By Simon Gentry, Newgate Public Affairs
The woeful economic figures from yesterday and the revelation that the economy shrank a staggering 20.4% between April and June compared with the first three months of the year prompted an unusually humble admission from the Chancellor today.
Rishi Sunak admitted what we all know when he said that the government is “grappling with something that is unprecedented” after figures showed the UK economy suffered its biggest fall since data was first collected.
Mr Sunak told the BBC that it was “a very difficult and uncertain time” and repeated his comment that the government should not pretend that “absolutely everybody can and will be able to go back to the job they had”. Hinting at a second budget slated for October, he added there would be support for creating jobs in new areas.
The difficulty the government has is that even by October where the real problems in the economy are will not be clear. We know that retailers and manufactures have seen a return to pre-lockdown levels of activity, but the entertainment sector, for instance, has not and shows no prospect of being able to return to normality. Others such as aviation are in a similar plight.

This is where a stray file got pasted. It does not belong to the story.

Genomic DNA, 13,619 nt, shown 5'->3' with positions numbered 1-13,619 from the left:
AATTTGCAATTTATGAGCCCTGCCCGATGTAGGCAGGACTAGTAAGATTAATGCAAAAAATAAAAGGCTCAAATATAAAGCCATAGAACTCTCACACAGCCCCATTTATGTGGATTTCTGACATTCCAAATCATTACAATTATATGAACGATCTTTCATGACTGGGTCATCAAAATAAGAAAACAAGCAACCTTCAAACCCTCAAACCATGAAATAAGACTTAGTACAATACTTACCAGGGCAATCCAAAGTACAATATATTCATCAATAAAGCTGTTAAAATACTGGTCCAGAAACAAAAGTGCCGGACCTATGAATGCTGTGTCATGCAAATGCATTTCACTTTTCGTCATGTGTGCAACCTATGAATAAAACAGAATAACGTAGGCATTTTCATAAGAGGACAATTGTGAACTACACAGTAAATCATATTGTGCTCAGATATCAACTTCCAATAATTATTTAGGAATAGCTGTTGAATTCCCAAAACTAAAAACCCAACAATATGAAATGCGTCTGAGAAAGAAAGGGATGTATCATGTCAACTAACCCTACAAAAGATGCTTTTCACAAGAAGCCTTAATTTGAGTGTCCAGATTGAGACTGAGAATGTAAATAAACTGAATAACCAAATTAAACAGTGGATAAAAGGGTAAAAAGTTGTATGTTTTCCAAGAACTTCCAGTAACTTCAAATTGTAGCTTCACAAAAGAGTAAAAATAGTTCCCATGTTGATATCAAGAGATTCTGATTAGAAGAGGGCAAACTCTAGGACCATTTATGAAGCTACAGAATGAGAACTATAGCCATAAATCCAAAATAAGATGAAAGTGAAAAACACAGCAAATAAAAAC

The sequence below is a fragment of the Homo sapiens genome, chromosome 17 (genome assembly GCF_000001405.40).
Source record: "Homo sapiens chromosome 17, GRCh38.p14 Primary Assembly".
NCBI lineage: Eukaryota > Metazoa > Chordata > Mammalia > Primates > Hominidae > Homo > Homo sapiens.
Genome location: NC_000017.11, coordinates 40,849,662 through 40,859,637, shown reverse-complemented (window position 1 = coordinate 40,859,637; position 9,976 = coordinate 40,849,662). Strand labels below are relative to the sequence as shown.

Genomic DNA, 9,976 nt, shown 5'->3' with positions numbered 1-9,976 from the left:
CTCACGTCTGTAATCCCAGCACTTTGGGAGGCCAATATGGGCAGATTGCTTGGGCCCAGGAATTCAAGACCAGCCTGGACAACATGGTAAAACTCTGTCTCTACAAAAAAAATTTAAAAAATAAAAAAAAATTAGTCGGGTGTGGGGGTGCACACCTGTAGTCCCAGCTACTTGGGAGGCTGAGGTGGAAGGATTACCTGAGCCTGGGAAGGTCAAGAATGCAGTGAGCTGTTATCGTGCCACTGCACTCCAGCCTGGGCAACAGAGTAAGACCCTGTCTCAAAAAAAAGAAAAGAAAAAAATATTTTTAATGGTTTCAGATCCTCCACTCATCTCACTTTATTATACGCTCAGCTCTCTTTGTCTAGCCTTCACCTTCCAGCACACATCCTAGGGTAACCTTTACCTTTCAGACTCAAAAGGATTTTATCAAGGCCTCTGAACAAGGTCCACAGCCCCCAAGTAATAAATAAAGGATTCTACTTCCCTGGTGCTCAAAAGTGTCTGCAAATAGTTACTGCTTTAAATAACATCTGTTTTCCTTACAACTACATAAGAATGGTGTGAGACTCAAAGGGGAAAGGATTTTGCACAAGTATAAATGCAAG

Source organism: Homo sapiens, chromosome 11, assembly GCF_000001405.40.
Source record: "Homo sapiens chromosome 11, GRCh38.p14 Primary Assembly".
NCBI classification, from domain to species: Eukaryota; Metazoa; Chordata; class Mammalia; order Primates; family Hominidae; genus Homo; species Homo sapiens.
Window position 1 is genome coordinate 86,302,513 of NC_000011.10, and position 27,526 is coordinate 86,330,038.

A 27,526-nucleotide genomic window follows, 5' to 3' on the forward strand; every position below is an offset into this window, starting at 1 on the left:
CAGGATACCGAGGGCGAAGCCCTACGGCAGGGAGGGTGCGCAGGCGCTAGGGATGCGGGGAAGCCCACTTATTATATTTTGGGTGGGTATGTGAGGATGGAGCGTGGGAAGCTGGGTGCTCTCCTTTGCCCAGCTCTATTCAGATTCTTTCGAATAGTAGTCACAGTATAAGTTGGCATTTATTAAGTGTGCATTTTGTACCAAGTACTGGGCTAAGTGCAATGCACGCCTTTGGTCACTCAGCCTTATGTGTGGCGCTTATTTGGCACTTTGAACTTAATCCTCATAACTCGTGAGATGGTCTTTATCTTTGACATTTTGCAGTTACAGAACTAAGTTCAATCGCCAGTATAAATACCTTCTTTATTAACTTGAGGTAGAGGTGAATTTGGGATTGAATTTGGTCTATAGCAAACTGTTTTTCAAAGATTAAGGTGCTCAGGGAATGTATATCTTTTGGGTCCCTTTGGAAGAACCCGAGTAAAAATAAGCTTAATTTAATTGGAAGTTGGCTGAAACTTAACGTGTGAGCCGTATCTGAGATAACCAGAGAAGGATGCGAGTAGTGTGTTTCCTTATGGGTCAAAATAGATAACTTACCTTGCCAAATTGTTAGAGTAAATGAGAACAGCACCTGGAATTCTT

The true scale of unemployment is also disguised by the furlough scheme and will only begin to be seen in November and December when people laid off begin signing on for benefits.
Economic commentators have, however, pointed out that in other countries, the historic falls in economic activity were followed by historically fast growth rates as lockdowns were eased and economic activity returned.
The Labour Party has kept rather quiet when it comes to the economy but today the Shadow Chancellor Anneliese Dodds MP blamed the Prime Minister, Boris Johnson, for the scale of the economic impact, saying: “A downturn was inevitable after lockdown – but Johnson’s jobs crisis wasn’t.” There are increasing calls from the trades unions for the furlough scheme to be extended for those sectors that are, like live entertainment, unable to return to normal now.